October is both LGBTQ History Month and National Disability Employment Month. LGBTQ History Month is celebrated October 1-31. It was founded in 1994 by Rodney Wilson, a high school history teacher in Missouri and the first openly gay K-12 teacher in the state, and other educational organizations. National Disability Employment Awareness Month started as a week of awareness, recognition, and celebration in 1945 and eventually turned into a month. According to the Office of Disability Employment Policy website, this year’s theme is “America’s Recovery: Powered by Inclusion”. Both months have roots within the Civil Rights Movement, and there continues to be a fight for inclusion and access amongst the groups.
You have probably thought about the ramifications of being queer or disabled in the workplace. Have you ever thought about the combination of those identities and how it affects people and their work? According to Movement Advancement Project (MAP), 2 in 5 transgender adults and 1 in 4 LGB adults have a disability. Famous individuals having both marginalized identities are Frida Kahlo, Billy Porter (who stars in Pose which connects racism, LGBTQ issues, and disabilities), Anderson Cooper, and Ryan O’Connell (who has a show on Netflix entitled “Special” which highlights the experience of a gay disabled person).
“It’s basically a lens, a prism, for seeing the way in which various forms of inequality often operate together and exacerbate each other. We tend to talk about race inequality as separate from inequality based on gender, class, sexuality or immigrant status. What’s often missing is how some people are subject to all of these, and the experience is not just the sum of its parts.” Kimberle Crenshaw on Intersectionality
In recent years there has been more visibility in the media of people who are in both communities like Nyle DiMarco winning America’s Next Top Model in 2015 as a Deaf gay man, but have we scratched the surface of going beyond visibility and thinking about inclusion and accessibility? Challenges that LGBTQ+ people with disabilities face within career are employment discrimination, finding accessible restrooms that meet their needs, access to appropriate medical care, etc. What does any of this mean? The work is never over, and it’s okay to expect more. There are legal requirements that employers must follow such as meeting Americans with Disabilities Act (ADA) requirements and Equal Employment Opportunity Commission requirements that provide guidelines on discrimination and accommodation. However, employers have to have a commitment to both communities aside from legal requirements and a non-discrimination statement. They have commitments that can include educating their office, such as providing support and resources, giving equal access to professional development, offering programming, providing space for critique, and more. Meeting basic needs not only creates a sense of belonging, but it also creates a positive work environment.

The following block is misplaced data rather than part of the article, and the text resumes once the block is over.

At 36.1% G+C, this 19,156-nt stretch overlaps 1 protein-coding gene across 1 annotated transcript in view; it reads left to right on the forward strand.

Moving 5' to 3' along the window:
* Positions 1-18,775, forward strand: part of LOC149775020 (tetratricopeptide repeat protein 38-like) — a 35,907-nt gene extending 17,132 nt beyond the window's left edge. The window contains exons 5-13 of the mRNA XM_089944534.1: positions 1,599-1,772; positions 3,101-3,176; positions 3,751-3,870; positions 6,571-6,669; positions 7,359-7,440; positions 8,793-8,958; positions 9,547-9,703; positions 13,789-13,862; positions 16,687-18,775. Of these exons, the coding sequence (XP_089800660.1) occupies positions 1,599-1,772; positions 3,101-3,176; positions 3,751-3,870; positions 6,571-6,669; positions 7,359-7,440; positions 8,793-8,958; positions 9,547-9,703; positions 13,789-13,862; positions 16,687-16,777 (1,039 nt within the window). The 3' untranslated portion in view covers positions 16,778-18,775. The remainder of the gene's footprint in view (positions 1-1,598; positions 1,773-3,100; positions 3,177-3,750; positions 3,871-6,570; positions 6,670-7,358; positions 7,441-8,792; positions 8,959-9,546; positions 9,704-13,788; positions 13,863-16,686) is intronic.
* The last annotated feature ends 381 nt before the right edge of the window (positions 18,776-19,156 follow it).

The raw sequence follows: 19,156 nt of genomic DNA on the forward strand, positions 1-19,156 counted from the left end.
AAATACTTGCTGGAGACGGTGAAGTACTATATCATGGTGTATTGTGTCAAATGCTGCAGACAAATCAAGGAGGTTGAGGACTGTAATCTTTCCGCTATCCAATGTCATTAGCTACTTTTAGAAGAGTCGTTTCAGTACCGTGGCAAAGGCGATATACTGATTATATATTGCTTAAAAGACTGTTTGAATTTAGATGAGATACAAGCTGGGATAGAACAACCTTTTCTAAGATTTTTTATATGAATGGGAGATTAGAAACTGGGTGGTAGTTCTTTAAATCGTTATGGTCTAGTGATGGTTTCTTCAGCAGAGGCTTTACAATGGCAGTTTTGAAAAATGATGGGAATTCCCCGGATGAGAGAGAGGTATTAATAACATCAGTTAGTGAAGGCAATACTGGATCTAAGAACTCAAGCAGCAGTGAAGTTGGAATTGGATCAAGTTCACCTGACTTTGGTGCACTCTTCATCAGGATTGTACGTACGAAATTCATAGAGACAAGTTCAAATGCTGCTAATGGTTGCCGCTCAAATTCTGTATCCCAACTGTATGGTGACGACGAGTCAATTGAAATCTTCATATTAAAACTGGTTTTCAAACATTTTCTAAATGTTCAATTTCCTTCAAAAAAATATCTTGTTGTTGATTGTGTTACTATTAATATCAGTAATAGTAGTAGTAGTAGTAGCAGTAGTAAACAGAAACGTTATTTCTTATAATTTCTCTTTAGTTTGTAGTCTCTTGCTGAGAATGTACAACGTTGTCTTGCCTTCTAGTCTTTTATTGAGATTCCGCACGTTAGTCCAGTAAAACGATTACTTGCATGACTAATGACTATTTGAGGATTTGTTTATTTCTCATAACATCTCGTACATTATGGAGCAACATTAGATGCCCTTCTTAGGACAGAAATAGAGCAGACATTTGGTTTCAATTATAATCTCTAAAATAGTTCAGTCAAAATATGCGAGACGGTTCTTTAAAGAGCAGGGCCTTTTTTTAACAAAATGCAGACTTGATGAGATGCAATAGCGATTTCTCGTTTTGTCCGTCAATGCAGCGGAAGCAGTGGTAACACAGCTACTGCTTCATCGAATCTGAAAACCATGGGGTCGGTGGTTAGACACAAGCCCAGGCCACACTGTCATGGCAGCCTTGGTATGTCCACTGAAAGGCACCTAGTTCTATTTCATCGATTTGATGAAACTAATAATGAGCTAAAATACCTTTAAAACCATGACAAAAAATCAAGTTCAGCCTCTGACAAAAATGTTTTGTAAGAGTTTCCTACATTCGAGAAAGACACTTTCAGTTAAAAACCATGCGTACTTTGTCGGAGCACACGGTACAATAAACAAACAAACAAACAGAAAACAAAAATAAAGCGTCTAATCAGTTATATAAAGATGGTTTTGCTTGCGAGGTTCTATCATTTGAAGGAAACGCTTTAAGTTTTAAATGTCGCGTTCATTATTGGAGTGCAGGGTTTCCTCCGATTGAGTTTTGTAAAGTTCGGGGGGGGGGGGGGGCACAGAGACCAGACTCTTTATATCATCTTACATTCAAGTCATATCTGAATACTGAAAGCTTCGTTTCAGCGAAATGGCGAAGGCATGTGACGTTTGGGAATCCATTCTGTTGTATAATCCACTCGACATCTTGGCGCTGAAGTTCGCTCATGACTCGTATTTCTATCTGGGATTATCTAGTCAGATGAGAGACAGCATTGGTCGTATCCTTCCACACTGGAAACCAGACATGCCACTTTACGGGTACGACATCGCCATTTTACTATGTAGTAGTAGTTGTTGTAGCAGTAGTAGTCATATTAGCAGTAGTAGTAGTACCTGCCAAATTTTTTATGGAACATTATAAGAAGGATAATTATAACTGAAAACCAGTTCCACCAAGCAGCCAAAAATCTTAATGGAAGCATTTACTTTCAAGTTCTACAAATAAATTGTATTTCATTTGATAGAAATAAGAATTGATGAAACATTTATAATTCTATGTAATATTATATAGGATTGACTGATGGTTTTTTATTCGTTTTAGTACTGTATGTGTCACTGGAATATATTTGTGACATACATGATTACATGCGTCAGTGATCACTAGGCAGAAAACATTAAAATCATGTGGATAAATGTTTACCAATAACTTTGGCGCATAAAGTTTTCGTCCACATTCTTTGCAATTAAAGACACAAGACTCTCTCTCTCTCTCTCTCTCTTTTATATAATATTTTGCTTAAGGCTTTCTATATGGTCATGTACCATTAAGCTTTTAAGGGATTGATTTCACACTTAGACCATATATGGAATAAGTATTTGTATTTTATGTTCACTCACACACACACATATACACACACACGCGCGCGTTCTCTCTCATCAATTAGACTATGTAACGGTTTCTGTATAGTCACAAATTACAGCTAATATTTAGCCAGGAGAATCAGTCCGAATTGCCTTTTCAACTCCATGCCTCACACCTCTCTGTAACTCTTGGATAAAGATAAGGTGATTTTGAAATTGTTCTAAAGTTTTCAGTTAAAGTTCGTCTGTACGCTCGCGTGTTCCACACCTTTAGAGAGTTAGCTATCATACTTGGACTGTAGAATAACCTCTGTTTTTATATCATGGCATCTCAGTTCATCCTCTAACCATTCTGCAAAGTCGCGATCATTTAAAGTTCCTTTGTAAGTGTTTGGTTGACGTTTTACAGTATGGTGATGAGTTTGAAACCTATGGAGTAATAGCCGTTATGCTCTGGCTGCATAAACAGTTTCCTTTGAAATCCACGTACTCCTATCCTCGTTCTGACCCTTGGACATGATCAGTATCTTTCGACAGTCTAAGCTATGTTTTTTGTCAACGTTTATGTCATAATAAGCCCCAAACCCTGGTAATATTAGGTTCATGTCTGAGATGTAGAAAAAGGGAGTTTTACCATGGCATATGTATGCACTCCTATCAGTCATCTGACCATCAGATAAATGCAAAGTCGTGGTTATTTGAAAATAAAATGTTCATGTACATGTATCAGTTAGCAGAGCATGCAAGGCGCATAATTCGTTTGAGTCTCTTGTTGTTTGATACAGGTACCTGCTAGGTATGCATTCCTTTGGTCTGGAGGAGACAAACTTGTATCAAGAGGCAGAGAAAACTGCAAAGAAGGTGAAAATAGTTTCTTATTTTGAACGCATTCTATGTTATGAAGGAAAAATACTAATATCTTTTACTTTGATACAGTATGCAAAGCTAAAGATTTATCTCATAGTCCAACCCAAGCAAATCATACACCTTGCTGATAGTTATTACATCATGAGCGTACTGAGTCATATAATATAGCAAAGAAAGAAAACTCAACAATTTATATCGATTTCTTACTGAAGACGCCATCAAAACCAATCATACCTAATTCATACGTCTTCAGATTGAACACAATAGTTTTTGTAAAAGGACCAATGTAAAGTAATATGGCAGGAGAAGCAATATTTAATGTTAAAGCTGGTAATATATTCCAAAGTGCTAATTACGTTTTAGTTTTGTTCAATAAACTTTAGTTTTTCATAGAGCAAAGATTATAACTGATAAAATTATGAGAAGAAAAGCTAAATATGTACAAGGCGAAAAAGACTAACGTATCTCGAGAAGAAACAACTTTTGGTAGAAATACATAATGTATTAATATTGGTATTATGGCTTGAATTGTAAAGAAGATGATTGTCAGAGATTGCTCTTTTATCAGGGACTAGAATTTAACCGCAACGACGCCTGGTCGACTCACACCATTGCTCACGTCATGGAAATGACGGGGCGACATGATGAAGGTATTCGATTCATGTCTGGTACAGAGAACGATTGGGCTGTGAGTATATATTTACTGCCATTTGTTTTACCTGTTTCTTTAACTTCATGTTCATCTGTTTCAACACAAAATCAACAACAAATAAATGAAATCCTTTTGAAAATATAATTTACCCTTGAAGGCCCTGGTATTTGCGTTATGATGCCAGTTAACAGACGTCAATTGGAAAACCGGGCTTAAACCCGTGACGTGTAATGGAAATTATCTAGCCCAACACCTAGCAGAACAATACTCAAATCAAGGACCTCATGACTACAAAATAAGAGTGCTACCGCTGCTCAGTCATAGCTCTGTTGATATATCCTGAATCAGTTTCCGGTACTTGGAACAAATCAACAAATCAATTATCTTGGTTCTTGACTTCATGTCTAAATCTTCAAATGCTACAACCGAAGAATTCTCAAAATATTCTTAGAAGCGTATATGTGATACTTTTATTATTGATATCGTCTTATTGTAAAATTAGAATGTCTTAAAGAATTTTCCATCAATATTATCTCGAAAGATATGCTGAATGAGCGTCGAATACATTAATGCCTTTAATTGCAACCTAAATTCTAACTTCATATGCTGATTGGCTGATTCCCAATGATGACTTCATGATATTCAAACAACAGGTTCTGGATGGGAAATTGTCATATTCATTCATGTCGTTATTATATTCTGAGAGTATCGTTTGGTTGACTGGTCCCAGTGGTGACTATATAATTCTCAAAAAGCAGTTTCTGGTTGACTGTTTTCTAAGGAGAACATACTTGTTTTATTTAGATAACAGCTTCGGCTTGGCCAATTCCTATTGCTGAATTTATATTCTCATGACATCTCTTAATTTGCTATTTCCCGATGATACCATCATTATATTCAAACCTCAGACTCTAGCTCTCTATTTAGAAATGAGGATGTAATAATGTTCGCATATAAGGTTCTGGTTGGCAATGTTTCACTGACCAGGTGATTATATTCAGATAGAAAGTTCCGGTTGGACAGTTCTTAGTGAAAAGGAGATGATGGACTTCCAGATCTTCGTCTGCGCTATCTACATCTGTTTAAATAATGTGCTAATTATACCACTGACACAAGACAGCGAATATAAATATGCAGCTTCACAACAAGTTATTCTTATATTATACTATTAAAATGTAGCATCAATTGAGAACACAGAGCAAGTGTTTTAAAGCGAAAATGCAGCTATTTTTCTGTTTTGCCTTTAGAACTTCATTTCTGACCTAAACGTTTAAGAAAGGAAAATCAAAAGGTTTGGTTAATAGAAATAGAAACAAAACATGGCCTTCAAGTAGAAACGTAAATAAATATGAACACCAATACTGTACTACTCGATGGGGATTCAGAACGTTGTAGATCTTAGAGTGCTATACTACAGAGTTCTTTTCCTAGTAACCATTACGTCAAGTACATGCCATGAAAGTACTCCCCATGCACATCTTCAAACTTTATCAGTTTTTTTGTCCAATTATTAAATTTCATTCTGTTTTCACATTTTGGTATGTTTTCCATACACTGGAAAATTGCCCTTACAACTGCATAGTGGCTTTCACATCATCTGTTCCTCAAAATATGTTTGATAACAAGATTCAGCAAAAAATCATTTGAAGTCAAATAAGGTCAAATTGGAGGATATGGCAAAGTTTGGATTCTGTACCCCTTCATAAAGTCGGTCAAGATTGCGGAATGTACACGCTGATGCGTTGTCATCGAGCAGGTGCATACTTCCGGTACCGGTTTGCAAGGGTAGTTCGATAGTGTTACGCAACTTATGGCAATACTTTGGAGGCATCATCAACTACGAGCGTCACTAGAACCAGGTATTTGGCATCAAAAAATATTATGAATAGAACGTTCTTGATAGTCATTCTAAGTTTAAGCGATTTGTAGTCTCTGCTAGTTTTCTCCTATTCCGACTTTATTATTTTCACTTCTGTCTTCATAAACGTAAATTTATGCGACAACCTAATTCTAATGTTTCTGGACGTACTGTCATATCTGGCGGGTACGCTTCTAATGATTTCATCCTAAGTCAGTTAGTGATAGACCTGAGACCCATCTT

Here at UConn, we have resources for students such as the Rainbow Center and Center for Students with Disabilities. At the Center for Career Development, we have a resource page dedicated to Affinity Communities that aim to support students’ career and personal development.
For more information and resources about LGBTQ+ people with disabilities that include events, training, and programs, please visit the RespectAbility website. They are a non-profit that, “works to create systemic change in how society views and values people with disabilities, and that advances policies and practices that empower people with disabilities to have a better future.” Be on the lookout for more information on this cultural month as it relates to career and career development via our Instagram (@uconnccd), Facebook (UConn Center for Career Development), and Twitter (@UConnCCD).